Nominating the red tailed hawk
Block Island has always been a wonderful spot to go birding, not only because the island is an important stopover during migration, but due to the many species that live here.
At the Block Island School, we are following the tradition started by Elizabeth Dickens, who began the bird program at the School in the early 1900s. We are grateful to Kim Gaffett for continuing it.
Each year, Mrs. Szabo includes a bird unit in her fourth grade class, and asks her students to choose a bird they think will best make the “Block Island Bird of the Year.” Through nature walks, bird banding with Miss Gaffett, and research, each student chose a bird they believe best represents Block Island.
This is the tenth in a series
The red tailed hawk soars across a field, sees a female hawk, and swoops down to pick up a vole. He then flies straight up into the air making a screeching sound, and tosses the vole to the female. The red tailed hawk has found his mate. The red tailed hawk prefers high perches. They build their big nests out of sticks and twigs on trees and telephone poles. Corn Neck Road is a great part of the island for red tailed hawks because there are a lot of tall telephone poles for them to perch on and look for their prey. There are also a lot of open fields and ponds where their prey is lurking. I know of four red tailed hawks that have been spotted down along the Neck, so if you want a chance to spot one, the Neck is a good place to look. The red tailed hawk is a good bird to represent Block Island because we have the perfect environment to provide them with a good home and plenty of food to eat.
The red tailed hawk, or the buteo jamaicensis, is unique and stands out because of the classic white V on their back. This hawk is a large raptor with a wing span of 46 to 58 inches, and they can reach up to 26 inches in height. The adults have dark brown on their backs, their breasts are white, their sides are streaked and they have a brick red tail. The red tailed hawk has yellow legs and feet. Its bill also has a little bit of yellow on it and the tip of its bill is black. The hawk likes to nest in open woodlands, plains, deserts, farmlands, and prairies like you see on Block Island. They build large nests 75 to 120 feet up in the trees. Sometimes they build them on telephone poles, cliffsides, or on tall buildings. Their nests are made of mostly sticks and twigs, and the female usually lays one to five eggs in their clutch. The red tailed hawks eggs are white with sparsely marked specks of brown and they incubate for 29 to 35 days. The downy young leave the nest 45 days after hatching, which is about six to seven weeks old. The runts may stay with their parents for about two to three more weeks. The mom remains with her young in the nest, while the male hunts for food. Sometimes the red tailed hawk’s screeching call is used for bald eagle sounds in movies. If you hear a high pitched screech, look high up in the air for a large white V.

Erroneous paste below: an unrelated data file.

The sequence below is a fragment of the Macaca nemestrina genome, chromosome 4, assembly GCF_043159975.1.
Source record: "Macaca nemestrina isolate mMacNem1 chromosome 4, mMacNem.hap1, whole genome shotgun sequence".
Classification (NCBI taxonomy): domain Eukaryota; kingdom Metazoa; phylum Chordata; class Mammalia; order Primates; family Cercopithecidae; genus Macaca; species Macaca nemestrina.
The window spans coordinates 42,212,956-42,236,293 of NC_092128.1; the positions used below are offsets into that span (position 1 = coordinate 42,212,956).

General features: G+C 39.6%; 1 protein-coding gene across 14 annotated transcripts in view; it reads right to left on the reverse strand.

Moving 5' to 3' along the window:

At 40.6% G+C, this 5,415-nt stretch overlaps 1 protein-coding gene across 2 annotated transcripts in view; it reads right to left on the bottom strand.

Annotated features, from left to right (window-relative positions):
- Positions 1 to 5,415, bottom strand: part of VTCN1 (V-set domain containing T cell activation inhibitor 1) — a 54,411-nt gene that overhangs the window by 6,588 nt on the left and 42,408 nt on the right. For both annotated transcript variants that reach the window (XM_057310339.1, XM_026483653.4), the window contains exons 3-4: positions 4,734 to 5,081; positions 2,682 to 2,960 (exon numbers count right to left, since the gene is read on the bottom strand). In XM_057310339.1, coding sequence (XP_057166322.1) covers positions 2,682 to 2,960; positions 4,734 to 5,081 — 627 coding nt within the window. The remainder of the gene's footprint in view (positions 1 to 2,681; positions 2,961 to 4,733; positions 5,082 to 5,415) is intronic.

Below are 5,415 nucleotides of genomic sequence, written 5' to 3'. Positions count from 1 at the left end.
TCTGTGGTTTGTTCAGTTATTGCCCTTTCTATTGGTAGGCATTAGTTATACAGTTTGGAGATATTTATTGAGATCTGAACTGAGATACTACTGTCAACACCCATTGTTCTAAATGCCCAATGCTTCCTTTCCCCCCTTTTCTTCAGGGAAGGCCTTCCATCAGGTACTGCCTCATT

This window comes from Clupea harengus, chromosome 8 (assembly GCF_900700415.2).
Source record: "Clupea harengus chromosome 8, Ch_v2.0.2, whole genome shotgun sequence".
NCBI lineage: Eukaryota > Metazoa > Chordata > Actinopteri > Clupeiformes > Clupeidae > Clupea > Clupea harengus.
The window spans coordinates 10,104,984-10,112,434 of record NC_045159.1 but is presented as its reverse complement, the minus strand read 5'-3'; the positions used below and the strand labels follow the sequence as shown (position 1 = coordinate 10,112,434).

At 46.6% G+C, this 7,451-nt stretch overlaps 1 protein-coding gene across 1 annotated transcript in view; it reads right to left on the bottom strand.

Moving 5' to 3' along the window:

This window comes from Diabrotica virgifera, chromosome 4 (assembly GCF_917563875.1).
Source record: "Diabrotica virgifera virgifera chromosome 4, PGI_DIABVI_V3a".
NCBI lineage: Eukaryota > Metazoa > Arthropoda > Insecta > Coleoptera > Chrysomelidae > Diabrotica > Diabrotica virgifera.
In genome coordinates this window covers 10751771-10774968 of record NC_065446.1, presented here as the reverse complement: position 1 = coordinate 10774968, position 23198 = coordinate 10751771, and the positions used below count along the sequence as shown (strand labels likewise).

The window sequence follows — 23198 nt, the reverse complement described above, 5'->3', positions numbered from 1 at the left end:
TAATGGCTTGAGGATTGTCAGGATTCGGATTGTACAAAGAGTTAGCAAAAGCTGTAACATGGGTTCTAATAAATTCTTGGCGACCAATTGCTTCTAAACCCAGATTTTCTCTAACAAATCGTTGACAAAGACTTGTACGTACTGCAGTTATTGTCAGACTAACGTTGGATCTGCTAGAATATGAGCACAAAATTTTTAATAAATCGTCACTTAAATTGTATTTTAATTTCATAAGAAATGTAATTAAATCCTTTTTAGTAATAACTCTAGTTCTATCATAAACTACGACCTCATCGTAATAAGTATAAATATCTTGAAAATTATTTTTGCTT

During mating season, the male red tailed hawk catches its prey and throws it to the female mid-air to attract it, showing how intelligent and clever they are. Seventy-five percent of their diet is small birds, the rest of their diet is made up of small mammals such as rats and mice. They also like to eat reptiles, large insects, voles, rabbits, birds up to the size of a pheasant, bats, toads, and frogs. They hunt from high perches or fly over the fields to spot their prey. If they find big prey they eat part of it on the ground and then bring the rest back to their perch. They are most commonly found in North America and Central America year round. They travel solo sometimes, but when they’re not traveling solo they are with their family or their young. In the summer they live in North America, Canada, and Alaska. In the winter some migrate to South and Central America.
Seeing a red tailed hawk on Block Island would be really exciting. You can spot them because of their unique brick red tail and white V on its back. They are big birds with a wide wing span and hunt over fields and ponds, so be sure to look up while on the Neck or on the West Side, where there are a lot of open fields and land.